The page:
Guest post by Tim Cannon, vice president of product management and marketing, HealthITJobs.com
All jobs can be stressful at times, but anyone who works in health IT will tell you that their job is considerably stressful. In fact, 55 percent of health IT professionals surveyed in The 2016 Health IT Stress Report, by my employer HealthITJobs.com, said they are at least frequently or constantly stressed.
Among those surveyed, 38 percent rated their stress intensity as high or extremely high, while 45 percent said their stress occurs on a frequent or chronic basis.
What’s so stressful about health IT and what impact does it have on employees? Here’s a closer look at the findings and what they mean for professionals in the field:
Work management causes stress
What stresses health IT professionals out the most? Constantly changing priorities. Among respondents, 39 percent rated changing priorities as the top stressor. What’s more, 45 percent said they have little or no control over deadlines and timelines for accomplishing project milestones.
Although project management and their lack of control in the process stresses employees out, they don’t blame their manager for the problems. Only 15 percent listed managers as a top source of stress. In fact, respondents actually have great relationships with their managers, describing them as supportive, smart, and trustful.
With such supportive managers, health IT professionals should turn to them when work gets hectic. Instead of struggling with stress on your own, talk it out with your manager. Let them know when changing priorities are a problem, and talk to them about working together to set project timelines. If a deadline seems unreasonable, give your input and suggestion for a more practical timeframe for completion.
Workloads are unreasonable
After changing priorities, the workload itself gives health IT professionals the most stress — 35 percent of respondents rated it as a top stressor. An additional 35 percent of professionals said they have an unrealistic amount of work to do in the time given. And those who said they are frequently stressed were more likely to say their workload was too much to handle.
What’s bogging down workloads? Meetings could be the culprit. According to the survey, 27 percent of professionals spend 11 or more hours in meetings each week, and those who are frequently stressed are more likely to do so.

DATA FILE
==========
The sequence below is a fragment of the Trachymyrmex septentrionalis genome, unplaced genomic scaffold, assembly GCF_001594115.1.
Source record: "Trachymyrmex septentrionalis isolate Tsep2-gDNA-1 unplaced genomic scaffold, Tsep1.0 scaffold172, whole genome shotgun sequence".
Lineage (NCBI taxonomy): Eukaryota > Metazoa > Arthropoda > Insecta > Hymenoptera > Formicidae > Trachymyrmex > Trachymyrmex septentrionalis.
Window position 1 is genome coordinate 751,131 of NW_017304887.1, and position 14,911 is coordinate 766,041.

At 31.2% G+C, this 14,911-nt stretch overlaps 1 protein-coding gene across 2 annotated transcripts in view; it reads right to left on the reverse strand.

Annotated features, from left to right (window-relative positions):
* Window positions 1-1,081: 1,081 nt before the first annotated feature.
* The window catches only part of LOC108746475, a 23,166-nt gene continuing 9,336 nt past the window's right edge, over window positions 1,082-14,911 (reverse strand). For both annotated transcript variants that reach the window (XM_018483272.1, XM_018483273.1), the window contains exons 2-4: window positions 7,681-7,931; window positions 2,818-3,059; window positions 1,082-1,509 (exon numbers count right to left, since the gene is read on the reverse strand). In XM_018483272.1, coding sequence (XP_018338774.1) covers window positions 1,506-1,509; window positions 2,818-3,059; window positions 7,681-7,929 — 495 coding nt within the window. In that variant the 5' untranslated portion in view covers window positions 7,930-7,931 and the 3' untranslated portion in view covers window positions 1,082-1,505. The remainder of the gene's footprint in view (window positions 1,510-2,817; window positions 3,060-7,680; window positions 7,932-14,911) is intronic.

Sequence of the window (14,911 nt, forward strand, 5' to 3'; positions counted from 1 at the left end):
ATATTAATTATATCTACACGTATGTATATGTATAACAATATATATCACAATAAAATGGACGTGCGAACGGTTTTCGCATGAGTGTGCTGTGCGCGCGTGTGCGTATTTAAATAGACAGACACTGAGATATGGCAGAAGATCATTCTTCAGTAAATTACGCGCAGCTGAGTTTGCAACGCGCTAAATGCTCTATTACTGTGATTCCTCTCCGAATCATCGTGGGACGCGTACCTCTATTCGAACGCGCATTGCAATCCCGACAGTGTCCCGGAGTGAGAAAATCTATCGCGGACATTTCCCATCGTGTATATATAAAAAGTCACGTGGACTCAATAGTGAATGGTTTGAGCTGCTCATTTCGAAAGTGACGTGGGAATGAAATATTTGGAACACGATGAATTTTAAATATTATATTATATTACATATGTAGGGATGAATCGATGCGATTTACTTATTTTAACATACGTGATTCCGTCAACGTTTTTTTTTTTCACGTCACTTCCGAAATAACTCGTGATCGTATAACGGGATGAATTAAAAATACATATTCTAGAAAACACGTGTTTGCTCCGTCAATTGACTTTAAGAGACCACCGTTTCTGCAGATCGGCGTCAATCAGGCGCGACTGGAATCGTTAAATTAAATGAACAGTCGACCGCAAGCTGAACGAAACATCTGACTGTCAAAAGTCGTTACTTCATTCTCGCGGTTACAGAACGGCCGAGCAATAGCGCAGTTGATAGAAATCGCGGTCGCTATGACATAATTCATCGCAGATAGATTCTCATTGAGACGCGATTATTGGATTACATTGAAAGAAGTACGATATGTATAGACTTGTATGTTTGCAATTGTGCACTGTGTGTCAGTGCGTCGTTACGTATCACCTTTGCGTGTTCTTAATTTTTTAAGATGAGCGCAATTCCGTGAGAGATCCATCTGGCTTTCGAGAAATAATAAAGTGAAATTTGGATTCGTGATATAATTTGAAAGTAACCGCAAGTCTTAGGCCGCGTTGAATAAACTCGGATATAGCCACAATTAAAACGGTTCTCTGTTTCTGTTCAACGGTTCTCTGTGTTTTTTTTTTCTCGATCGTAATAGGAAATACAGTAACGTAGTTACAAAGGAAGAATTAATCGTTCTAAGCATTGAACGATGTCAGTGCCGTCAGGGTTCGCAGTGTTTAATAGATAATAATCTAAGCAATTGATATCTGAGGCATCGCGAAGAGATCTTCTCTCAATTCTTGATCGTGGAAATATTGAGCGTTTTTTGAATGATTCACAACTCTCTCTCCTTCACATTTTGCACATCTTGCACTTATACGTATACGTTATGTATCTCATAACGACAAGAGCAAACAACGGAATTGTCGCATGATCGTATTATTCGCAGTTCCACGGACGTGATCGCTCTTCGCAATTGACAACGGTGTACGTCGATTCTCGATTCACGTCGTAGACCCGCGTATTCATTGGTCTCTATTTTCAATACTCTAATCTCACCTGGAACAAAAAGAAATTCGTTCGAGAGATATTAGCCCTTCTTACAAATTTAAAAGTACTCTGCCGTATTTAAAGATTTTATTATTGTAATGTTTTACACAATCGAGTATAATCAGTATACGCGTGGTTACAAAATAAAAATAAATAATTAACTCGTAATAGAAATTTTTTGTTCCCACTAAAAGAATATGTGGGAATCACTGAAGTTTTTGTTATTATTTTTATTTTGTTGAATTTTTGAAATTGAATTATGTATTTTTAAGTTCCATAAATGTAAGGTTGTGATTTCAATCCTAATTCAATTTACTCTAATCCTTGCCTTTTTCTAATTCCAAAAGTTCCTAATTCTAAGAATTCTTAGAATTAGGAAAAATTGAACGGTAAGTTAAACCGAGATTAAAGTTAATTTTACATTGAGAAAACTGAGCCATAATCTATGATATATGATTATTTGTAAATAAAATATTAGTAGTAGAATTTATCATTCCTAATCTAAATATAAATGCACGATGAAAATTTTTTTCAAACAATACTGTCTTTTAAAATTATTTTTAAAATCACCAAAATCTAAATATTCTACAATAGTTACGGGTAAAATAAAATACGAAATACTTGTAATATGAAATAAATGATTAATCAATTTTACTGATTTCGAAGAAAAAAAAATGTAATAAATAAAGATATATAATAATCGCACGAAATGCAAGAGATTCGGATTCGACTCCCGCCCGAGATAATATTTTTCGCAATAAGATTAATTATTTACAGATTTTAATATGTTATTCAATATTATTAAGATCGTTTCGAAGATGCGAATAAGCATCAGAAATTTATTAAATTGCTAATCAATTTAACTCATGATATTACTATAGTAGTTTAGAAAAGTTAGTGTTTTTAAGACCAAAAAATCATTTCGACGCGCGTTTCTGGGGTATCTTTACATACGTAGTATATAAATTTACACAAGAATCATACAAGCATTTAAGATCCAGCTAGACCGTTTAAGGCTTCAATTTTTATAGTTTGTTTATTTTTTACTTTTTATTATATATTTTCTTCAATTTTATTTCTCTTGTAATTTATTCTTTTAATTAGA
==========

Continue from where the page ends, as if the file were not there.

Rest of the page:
If you fall victim to too many meetings, talk to your team about it. Which meetings are absolutely essential? Which ones could be done by email, and which ones could be eliminated altogether? Once you’re in agreement, talk to your manager about which meetings the team sees as a waste of time.
Alternatively, talk to your team and manager about ways to make meetings more productive and less time-consuming. This might include using walking meetings, setting an agenda beforehand and sticking to it, and only inviting people who need to be there.
Expectations aren’t clear
Unclear expectations can also make workloads more tedious — 32 percent of respondents said they were a top stressor. When employees aren’t exactly sure what they need to do, extra work is created, going back and forth between the project manager and client, applying corrections, and more.
Before projects begin and throughout the process, ask questions for clarification to make sure expectations are communicated clearly. That way, things are done right the first time and you avoid extra, stressful work.
Stress and health go hand in hand
Constant stress in health IT doesn’t just impact work performance, but it impacts health as well. In fact, the study results suggest there’s a cyclical relationship between health and stress.
Among those surveyed, 36 percent said they get just 6 hours or less of sleep each night. And that lack of sleep can take away from their productivity — only 27 percent said they have a high level of energy first thing in the morning.
In addition, 46 percent health IT professionals said they exercise between zero and one day a week. And those who were frequently or constantly stressed were even more likely to exercise only once a week or not at all. However, those with less frequent and less intense levels of stress were more likely to say they exercise two to three times per week.
When professionals feel stressed, they feel they don’t have time to exercise and get a good night’s sleep. But both are critical to help reduce stress.
Although you may feel like there’s no time in your busy schedule, make time for your health. Doing so will actually help to keep your stress under control, boost your work performance, and make you happier, overall.
Health IT is stressful, but it’s still a rewarding field full of opportunities. Work with your manager and take the steps needed to get stress under control and get the most from your career.
What tops your list of stressors? How do you manage it?